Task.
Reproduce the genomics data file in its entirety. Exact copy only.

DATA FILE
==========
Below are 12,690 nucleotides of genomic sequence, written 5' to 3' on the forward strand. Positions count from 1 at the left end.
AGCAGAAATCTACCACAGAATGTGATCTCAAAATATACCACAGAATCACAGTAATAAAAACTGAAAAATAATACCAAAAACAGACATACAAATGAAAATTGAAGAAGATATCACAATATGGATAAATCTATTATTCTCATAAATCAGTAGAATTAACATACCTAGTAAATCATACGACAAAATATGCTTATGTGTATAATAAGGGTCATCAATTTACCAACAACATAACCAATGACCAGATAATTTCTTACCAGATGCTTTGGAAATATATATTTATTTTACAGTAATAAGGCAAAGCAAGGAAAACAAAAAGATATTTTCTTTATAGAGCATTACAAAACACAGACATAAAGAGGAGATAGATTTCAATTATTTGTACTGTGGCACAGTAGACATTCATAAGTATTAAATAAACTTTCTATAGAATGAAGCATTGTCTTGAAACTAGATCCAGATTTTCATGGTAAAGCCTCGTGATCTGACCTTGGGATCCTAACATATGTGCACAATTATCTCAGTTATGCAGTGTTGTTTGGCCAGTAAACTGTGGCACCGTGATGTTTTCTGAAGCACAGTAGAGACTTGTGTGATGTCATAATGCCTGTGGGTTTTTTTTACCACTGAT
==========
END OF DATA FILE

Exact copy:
Below are 12,690 nucleotides of genomic sequence, written 5' to 3' on the forward strand. Positions count from 1 at the left end.
AGCAGAAATCTACCACAGAATGTGATCTCAAAATATACCACAGAATCACAGTAATAAAAACTGAAAAATAATACCAAAAACAGACATACAAATGAAAATTGAAGAAGATATCACAATATGGATAAATCTATTATTCTCATAAATCAGTAGAATTAACATACCTAGTAAATCATACGACAAAATATGCTTATGTGTATAATAAGGGTCATCAATTTACCAACAACATAACCAATGACCAGATAATTTCTTACCAGATGCTTTGGAAATATATATTTATTTTACAGTAATAAGGCAAAGCAAGGAAAACAAAAAGATATTTTCTTTATAGAGCATTACAAAACACAGACATAAAGAGGAGATAGATTTCAATTATTTGTACTGTGGCACAGTAGACATTCATAAGTATTAAATAAACTTTCTATAGAATGAAGCATTGTCTTGAAACTAGATCCAGATTTTCATGGTAAAGCCTCGTGATCTGACCTTGGGATCCTAACATATGTGCACAATTATCTCAGTTATGCAGTGTTGTTTGGCCAGTAAACTGTGGCACCGTGATGTTTTCTGAAGCACAGTAGAGACTTGTGTGATGTCATAATGCCTGTGGGTTTTTTTTACCACTGAT